Civil Procedure I
Long Arm Statute
A "long arm statute" is a statute state legislatures pass granting their state jurisdiction over non-resident defendants. All states have passed these.
If long arm statute grants jurisdiction (which it might not depending on the state), one must check that it satisfies due process via the minimum contacts test:
After evaluating minimum contacts, double check that it meets WWVW's factors for fairness:
Virginia's long arm statute has
a lot (four for this class) conditions to which it applies. Those are causes of action arising from the person's:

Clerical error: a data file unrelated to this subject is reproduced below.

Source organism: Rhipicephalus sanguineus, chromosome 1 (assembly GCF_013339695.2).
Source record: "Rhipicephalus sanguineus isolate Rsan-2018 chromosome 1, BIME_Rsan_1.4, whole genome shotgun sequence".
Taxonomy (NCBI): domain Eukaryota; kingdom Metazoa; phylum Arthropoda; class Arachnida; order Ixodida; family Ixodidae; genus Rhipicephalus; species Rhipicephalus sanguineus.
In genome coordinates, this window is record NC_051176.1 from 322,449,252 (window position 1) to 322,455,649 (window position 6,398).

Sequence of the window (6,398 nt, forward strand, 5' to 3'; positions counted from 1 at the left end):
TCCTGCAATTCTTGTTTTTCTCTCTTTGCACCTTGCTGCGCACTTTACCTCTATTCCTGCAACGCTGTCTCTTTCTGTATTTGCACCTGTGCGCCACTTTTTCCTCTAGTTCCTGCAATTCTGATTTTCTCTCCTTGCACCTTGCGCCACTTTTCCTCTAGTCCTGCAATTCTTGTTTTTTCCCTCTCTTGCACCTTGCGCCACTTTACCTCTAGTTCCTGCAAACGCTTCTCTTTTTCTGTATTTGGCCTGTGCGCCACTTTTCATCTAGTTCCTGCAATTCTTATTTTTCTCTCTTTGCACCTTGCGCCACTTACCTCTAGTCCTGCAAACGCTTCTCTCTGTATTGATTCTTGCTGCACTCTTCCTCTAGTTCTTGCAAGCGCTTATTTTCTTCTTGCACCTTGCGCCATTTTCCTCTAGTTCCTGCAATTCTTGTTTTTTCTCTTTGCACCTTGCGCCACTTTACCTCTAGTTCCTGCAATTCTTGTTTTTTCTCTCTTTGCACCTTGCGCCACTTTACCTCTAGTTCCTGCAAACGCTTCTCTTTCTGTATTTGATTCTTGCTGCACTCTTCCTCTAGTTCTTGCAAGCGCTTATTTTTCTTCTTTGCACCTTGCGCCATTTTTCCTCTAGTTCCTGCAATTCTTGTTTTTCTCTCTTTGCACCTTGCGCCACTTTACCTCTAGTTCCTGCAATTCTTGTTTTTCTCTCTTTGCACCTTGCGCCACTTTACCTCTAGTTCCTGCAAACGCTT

- Transacting any business in this Commonwealth;
- Contracting to supply services or things in this Commonwealth;
- Causing tortious injury by an act or omission in this Commonwealth;
- Causing tortious injury in this Commonwealth by an act or omission outside this Commonwealth if he regularly does or solicits business, or engages in any other persistent course of conduct, or derives substantial revenue from goods used or consumed or services rendered, in this Commonwealth;
Also, #9 gives personal jurisdiction over people in divorces who were domiciled in Virginia at the time of separation. Technically can count as in rem too though.